• In another embodiment, a digital imaging system has been developed. The system includes a camera having a microfluidic lens an image detector, and an image data processor. The microfluidic lens is configured to have a range of focus distances and the image detector is configured to generate image data corresponding to light reaching the image detector through the microfluidic lens. The image data processor is operatively connected to the microfluidic lens and the image detector in the camera. The image data processor is further configured to focus the microfluidic lens on an object within a field of view of the camera, generate first image data that includes a first plurality of pixels corresponding to the object on which the microfluidic lens was focused, defocus the microfluidic lens from the object, generate second image data that includes a second plurality of pixels corresponding to the object on which the microfluidic lens was defocused, generate a plurality of blurred images from the first image data, each blurred image in the plurality of blurred images being generated with one blur parameter value in a predetermined plurality of blur parameter values, generate a plurality of blur parameters with reference to the second plurality of pixels and the plurality of blurred images, each blur parameter in the plurality of blur parameters corresponding to one pixel in the first plurality of pixels, and identify a depth of the object from the camera in the first image data with reference to the plurality of blur parameters.
  • BRIEF DESCRIPTION OF THE DRAWINGS
  • FIG. 1 is a schematic diagram of an image acquisition and processing system.
  • FIG. 2 is a block diagram of a process for segmenting an image and producing a depth map for each segment in the image.
  • FIG. 3A is a schematic diagram of optics in a camera that is focused on an object.
  • FIG. 3B is a schematic diagram of the optics in FIG. 3A when defocused from the object.
  • FIG. 4 is a depiction of a series of images generated by a camera of a single scene at multiple focus settings, and images generated using a blur parameter applied to an image generated by the camera.
  • FIG. 5A is a cross-sectional view of an exemplary microfluidic lens that is connected to an electrical power source.
  • FIG. 5B is a cross-sectional view of the microfluidic lens of FIG. 5A when disconnected from the electrical power source.
  • DETAILED DESCRIPTION
  • The description below and the accompanying figures provide a general understanding of the environment for the system and method disclosed herein as well as the details for the system and method. In the drawings, like reference numerals are used throughout to designate like elements. As used herein, the term “pixel” refers to a single element in an image that includes data corresponding to a single two-dimensional location in the image. A typical image is formed from a two-dimensional array of pixels. In color images, a pixel typically includes one or more numeric values corresponding to the intensity of various colors in the image data, including red green blue (RGB) intensity values in commonly used image formats. In a grayscale image format, each pixel includes an intensity value corresponding to the level of light detected for the pixel in the image. Digital cameras are cameras that are configured to generate digital representations images including numeric values assigned to pixels in an image. Digital cameras and image data processing devices that generate and process color and grayscale image formats can be incorporated with the systems and methods described below.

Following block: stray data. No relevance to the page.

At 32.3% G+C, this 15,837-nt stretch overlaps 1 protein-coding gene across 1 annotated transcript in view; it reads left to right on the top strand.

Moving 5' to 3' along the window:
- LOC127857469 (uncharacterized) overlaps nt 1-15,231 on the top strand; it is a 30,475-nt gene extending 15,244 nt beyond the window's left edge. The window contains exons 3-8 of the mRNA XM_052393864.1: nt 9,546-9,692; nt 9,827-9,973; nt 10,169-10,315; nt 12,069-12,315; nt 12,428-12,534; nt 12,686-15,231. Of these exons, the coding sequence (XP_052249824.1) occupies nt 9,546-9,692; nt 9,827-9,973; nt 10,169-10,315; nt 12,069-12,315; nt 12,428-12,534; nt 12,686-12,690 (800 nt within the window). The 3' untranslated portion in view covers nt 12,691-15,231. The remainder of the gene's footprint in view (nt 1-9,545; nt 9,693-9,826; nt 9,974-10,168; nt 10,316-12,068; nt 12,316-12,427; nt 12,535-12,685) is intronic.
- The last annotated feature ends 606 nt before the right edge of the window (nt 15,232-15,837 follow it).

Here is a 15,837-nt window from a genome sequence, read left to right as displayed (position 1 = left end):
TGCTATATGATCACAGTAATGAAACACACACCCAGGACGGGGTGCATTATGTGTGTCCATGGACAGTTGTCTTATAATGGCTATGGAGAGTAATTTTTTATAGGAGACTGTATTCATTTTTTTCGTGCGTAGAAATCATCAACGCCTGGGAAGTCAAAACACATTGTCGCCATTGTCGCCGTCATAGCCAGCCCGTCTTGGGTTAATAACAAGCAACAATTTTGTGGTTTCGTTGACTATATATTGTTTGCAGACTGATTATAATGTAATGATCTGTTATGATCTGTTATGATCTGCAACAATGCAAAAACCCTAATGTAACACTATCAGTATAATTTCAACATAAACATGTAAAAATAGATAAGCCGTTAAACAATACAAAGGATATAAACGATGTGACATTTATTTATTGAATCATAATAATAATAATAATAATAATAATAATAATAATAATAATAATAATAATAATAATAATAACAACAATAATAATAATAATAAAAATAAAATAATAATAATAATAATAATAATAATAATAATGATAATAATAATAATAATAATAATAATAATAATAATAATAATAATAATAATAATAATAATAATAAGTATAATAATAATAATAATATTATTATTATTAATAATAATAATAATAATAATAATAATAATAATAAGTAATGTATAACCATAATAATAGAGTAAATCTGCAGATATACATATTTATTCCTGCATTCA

• A video camera generates a plurality of images at different times, and the images taken together form a video rendition of a scene. Each image in a video is referred to as a “frame” and various standards for video generation specify that a predetermined number of image frames be generated every second to produce a video with acceptable playback quality. Some video formats specify a frame rate of 24, 30, or 60 frames per second (FPS). In one example, so-called “high definition” video formats with frame resolutions of 1280×720 pixels or 1920×1080 pixels specify frame rates of 60 frames per second.
  • As used herein, the term “depth map” refers to a plurality of values corresponding to the “depth” or distance between a camera and an object in an image that the camera generates. In one embodiment, a depth map includes a depth value corresponding to an estimated depth of each pixel in an image. In other embodiments, an image segmentation algorithm decomposes the image into one or more segments and the depth map includes a depth value assigned to pixels within each segment in the image.